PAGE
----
I'm not really trying to "attack" here - I just kind of took exception to the whole "let me set you straight because everyone else has no clue, but I know the true path to walk" theme. You have your opinion, and that's fine, but it isn't the "final solution" (nobody's is). I'll also add that the generalization about closed headphones isn't entirely accurate - some of them are quite spacious sounding. It really depends more on how the drivers are aligned, how they are voiced, and so on - you will never re-create the live venue (or anything close to it), and the dragon-chase that is "neutrality" is mostly illusory. Sure, depending on the question, 'stats may be the answer, but not all 'stats sound the same, and depending on the listener the "airy and effortless" planar-wave effect may not even be desirable (it certainly does not reflect "natural" any more than S-LOGIC does).

 

I edited the beginning of my post to sound less condescending. Yeah, I have listened to a Paradox Fostex Mod, and thus far that is the only closed headphone that I would accept for classical. Almost could have taken it for an open headphone. I just am much more picky than most about this. I have also fairly recently joined the Stax mob, so take it for what its worth cool.gifOthers may disagree, but I find S-Logic among the weirdest and most unnatural phenomenon I have had the delight to listen to. Hope nobody reads this.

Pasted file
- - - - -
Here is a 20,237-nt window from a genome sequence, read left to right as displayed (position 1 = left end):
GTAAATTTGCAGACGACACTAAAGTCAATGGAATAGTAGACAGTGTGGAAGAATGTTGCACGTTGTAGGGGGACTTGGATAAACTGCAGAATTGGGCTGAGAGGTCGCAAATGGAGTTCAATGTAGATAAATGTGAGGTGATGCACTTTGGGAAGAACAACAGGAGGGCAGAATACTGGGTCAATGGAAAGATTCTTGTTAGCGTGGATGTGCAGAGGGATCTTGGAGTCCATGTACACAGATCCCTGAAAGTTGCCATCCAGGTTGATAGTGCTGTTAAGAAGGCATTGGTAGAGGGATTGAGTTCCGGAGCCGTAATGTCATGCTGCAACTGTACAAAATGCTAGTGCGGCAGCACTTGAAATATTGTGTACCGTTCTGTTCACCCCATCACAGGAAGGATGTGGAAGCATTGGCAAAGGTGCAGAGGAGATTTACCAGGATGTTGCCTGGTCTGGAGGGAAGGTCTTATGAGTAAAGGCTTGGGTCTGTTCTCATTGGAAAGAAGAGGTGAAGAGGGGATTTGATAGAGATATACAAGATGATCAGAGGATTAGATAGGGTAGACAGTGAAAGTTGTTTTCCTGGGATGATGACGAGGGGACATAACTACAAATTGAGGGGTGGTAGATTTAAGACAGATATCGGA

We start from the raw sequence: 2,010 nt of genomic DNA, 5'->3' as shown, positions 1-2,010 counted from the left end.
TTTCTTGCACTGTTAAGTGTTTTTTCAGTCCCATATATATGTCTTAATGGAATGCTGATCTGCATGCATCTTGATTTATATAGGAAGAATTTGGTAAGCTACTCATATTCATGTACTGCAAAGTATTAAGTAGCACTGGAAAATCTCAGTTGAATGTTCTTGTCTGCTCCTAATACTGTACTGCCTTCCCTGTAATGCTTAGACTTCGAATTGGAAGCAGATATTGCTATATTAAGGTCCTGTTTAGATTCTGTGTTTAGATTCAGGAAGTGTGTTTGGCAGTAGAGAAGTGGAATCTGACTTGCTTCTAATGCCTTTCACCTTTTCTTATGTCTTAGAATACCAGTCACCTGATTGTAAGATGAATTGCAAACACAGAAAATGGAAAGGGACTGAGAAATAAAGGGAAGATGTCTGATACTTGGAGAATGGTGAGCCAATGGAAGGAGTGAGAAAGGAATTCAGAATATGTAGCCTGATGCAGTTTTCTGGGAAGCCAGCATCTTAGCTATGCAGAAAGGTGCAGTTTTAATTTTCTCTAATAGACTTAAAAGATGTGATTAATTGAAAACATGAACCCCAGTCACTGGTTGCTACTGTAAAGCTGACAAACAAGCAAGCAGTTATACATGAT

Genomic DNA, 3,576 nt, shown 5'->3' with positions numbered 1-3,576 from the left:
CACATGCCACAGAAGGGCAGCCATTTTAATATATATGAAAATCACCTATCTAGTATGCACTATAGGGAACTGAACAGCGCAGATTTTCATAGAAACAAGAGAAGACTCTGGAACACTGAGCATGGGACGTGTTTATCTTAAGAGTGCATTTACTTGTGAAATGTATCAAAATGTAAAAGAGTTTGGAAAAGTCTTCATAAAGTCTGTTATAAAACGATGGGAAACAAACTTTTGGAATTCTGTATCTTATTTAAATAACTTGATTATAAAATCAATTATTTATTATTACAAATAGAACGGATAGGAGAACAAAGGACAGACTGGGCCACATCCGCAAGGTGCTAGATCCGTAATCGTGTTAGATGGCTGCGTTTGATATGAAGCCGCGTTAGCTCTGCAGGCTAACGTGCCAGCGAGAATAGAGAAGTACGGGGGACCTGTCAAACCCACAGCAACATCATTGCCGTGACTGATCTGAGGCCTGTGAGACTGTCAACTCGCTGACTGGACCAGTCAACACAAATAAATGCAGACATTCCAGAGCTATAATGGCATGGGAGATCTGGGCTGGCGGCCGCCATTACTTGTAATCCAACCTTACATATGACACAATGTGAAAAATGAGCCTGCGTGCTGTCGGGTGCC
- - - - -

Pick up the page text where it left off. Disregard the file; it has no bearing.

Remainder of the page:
Edited by juantendo8 - 10/12/12 at 9:46pm
post #30 of 104
Quote:
Originally Posted by juantendo8 View Post

 

I edited the beginning of my post to sound less condescending. Yeah, I have listened to a Paradox Fostex Mod, and thus far that is the only closed headphone that I would accept for classical. Almost could have taken it for an open headphone. I just am much more picky than most about this. I have also fairly recently joined the Stax mob, so take it for what its worth cool.gifOthers may disagree, but I find S-Logic among the weirdest and most unnatural phenomenon I have had the delight to listen to. Hope nobody reads this.

 

Your secret is safe